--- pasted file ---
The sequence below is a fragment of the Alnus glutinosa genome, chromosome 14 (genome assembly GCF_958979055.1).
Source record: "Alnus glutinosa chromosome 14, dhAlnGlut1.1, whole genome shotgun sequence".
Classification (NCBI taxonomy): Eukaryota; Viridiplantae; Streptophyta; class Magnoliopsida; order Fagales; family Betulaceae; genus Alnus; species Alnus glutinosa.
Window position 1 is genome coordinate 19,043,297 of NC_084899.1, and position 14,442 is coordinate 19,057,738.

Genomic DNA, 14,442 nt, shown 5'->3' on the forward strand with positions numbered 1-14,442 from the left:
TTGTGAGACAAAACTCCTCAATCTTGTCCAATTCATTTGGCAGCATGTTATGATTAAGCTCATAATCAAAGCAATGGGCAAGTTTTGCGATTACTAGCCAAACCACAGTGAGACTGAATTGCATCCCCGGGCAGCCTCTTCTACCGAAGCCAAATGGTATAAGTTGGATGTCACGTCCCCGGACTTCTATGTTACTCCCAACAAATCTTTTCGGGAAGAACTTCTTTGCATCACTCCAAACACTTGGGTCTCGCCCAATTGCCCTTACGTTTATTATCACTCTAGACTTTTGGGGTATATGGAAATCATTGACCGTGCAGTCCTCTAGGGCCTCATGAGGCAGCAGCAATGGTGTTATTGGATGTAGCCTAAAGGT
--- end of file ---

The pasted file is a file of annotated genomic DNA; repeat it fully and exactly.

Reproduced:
The sequence below is a fragment of the Alnus glutinosa genome, chromosome 14 (genome assembly GCF_958979055.1).
Source record: "Alnus glutinosa chromosome 14, dhAlnGlut1.1, whole genome shotgun sequence".
Classification (NCBI taxonomy): Eukaryota; Viridiplantae; Streptophyta; class Magnoliopsida; order Fagales; family Betulaceae; genus Alnus; species Alnus glutinosa.
Window position 1 is genome coordinate 19,043,297 of NC_084899.1, and position 14,442 is coordinate 19,057,738.

Genomic DNA, 14,442 nt, shown 5'->3' on the forward strand with positions numbered 1-14,442 from the left:
TTGTGAGACAAAACTCCTCAATCTTGTCCAATTCATTTGGCAGCATGTTATGATTAAGCTCATAATCAAAGCAATGGGCAAGTTTTGCGATTACTAGCCAAACCACAGTGAGACTGAATTGCATCCCCGGGCAGCCTCTTCTACCGAAGCCAAATGGTATAAGTTGGATGTCACGTCCCCGGACTTCTATGTTACTCCCAACAAATCTTTTCGGGAAGAACTTCTTTGCATCACTCCAAACACTTGGGTCTCGCCCAATTGCCCTTACGTTTATTATCACTCTAGACTTTTGGGGTATATGGAAATCATTGACCGTGCAGTCCTCTAGGGCCTCATGAGGCAGCAGCAATGGTGTTATTGGATGTAGCCTAAAGGT